photograph: Guy Hircefeld
June 30, 2016
Four months away provide just enough distance to see the madness and the cruelty for what they are. Who has set up this crazy system and kept it running for half a century? Is it not mad to deliberately deprive human beings—families, children, the elderly– of water at the height of summer in a scorching desert? It was at least 37 or 38 degrees Centigrade, almost 100 degrees Fahrenheit, today in Al-Hadidiya. No running water, of course, and almost no water at all. You can’t survive there without water. Continue reading
I owe the comparison with Birthright to Abby Glogower, so this post is for Abby.
“I came to think that there was something very special in this land that a lot of people recognized and wanted to claim for their own.” Stephen Shore, about his contribution to This Place
A pro-Palestinian, anti-gentrification protest. The protestors are standing in front of a projected photograph by Josef Koudelka, in the exhibition This Place, Brooklyn Museum, May 7, 2016.
It’s all about the land. The same land visited by young Jewish men and women in free trips organized by Taglit-Birthright with an eye to giving them a closer connection to that land and encouraging them to marry other Jews. Similarly, the project This Place brought twelve world-famous photographers to Israel and the West Bank for extended periods to offer them a chance to forge a visual relationship to “this historic and contested place.” The hope was that they would portray Israel in a “universalizing” way and transcend the “polarizing perceptions and familiar images of the region in the mainstream media.” Continue reading
Photographs tend to personalize, not to visualize, as is the nature of microcosms. It is hard to avoid the temptation to focus a camera on the lone child standing beside one ruined house rather than on the systematic character of land appropriation as seen in borders and structures and other visual signs that articulate land through materials and shapes.
On this day the microcosm is a micro victory: The members of a Palestinian family were too afraid for years to enter their land next to the Israeli settlement Metzad (Asfar). But they realized that visual signs of neglect on the land could eventually lead to a declaration of abandonment followed by confiscation. They decided to risk returning. Continue reading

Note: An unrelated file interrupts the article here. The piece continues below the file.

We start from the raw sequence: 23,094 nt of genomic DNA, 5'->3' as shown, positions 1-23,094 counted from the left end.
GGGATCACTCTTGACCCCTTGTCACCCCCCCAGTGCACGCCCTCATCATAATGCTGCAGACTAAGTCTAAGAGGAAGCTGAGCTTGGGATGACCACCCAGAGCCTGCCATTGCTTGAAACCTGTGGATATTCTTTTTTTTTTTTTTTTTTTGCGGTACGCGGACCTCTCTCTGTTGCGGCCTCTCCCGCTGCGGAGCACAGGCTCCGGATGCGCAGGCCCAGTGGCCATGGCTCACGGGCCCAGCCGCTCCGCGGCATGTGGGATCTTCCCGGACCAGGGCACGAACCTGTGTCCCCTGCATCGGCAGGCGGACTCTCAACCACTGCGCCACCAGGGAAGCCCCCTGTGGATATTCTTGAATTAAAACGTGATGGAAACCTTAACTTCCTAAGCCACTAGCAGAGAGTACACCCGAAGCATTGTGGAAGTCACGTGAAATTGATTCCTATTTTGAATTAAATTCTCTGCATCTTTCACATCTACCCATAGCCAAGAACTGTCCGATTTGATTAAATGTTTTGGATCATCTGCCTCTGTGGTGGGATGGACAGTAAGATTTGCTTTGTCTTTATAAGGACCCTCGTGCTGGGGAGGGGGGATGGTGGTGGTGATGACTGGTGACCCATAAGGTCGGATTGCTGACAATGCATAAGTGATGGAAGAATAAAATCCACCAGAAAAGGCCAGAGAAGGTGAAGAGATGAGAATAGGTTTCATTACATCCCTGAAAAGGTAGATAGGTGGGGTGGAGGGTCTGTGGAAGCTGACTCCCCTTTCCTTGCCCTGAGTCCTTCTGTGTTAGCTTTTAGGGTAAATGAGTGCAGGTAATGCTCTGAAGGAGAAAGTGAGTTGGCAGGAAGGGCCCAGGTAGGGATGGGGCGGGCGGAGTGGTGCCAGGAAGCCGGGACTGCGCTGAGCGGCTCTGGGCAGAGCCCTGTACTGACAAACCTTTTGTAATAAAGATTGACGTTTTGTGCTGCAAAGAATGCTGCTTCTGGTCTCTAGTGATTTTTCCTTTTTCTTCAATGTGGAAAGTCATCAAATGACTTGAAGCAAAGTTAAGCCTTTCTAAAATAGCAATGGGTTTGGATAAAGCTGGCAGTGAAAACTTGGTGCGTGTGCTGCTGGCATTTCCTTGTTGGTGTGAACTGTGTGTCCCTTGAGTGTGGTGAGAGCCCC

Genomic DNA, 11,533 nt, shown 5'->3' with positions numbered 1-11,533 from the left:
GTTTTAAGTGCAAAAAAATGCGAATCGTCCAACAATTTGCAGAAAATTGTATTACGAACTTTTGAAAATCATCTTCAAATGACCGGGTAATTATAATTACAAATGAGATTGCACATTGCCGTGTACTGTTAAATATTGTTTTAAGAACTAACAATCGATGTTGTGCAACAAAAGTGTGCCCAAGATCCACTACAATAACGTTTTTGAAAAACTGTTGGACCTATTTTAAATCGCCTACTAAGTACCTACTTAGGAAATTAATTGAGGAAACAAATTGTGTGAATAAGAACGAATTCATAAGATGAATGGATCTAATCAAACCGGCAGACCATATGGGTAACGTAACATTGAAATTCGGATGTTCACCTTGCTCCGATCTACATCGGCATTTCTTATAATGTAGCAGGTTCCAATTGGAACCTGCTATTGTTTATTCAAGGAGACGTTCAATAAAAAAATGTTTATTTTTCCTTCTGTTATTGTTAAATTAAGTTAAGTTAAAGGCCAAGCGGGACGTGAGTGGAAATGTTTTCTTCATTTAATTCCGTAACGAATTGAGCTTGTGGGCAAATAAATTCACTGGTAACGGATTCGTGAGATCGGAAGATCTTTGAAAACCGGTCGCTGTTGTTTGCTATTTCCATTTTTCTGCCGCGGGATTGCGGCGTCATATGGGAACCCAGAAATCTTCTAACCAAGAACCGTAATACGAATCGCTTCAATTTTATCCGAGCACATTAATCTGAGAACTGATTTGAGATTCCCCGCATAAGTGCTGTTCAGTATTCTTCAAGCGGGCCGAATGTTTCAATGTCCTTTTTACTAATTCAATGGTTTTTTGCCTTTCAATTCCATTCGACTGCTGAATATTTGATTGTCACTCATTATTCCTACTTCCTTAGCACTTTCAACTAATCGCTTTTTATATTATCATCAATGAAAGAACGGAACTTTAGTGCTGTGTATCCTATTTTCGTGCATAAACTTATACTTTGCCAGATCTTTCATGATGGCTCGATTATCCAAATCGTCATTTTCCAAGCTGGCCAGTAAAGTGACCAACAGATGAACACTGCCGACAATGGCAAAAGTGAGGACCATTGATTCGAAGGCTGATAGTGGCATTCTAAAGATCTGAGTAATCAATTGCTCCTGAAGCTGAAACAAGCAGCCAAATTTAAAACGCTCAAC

Ezra Nawi, May 31, 2014
“Just as they film, so we film as well”
How powerful is a photographic medium? In Israel, thirty seconds of it is enough to arrest a man and keep him incommunicado for days without access to his lawyer. Enough to prompt from the Prime Minister a vicious condemnation of those who would hide behind the hypocrisy of “caring for human rights,” and, from the Defense Minister and the Education Minister, even more extreme attacks against human rights organizations. At best, there are calls for the “moral left” to repudiate the man who is under arrest, to condemn him without a trial, as well as “to thank the two journalists for their courageous, professional work.” You can read this piece by Ari Shavit here. The officials posted their remarks on their respective Facebook pages. Continue reading
You won’t see the touching photograph I took at a memorial wall in New York after September 11, 2001, when a woman’s smile gave way to tears as my shutter clicked. It amounted to inadvertent aggression. Some regard all “street photography” categorically as aggressive and unethical. But I think photographic aggression needs to be judged on a case-by-case basis, even when that can be difficult. Such moments arise frequently during and between my intermittent visits to Palestine this past year, where I have been thinking about and documenting photographic practices while engaging in them. As a foreigner I learn local customs slowly. In my effort to do no harm, I navigate photography’s interrelations and worry about breaking photographic taboos. Continue reading
In South Hebron, vision is obstructed in ways that are clearly visible. Continue reading
Threshing is difficult work. Continue reading
Question: How many Palestinian farmers does it take to plant an olive tree?
Answer: Just one. But only if ten volunteers will watch
This is not a joke. And in fact the farmer had several members of his family at his side. But the farmer and his family can only plant if non-Palestinian activists accompany them. When they plant alone settlers from the illegal settlement above the orchard drive them off. The settlement stands on land belonging to the same group of Palestinian farmers. Continue reading
Some of you may recognize Susya (also spelled Susiya) as the name of the tiny village I mentioned in my last post, where two of us visited Nasser, a Palestinian activist, at his home. This town is now threatened with demolition – again. Please read and circulate David Shulman’s letter, which I received early this morning, April 1, 2015 Continue reading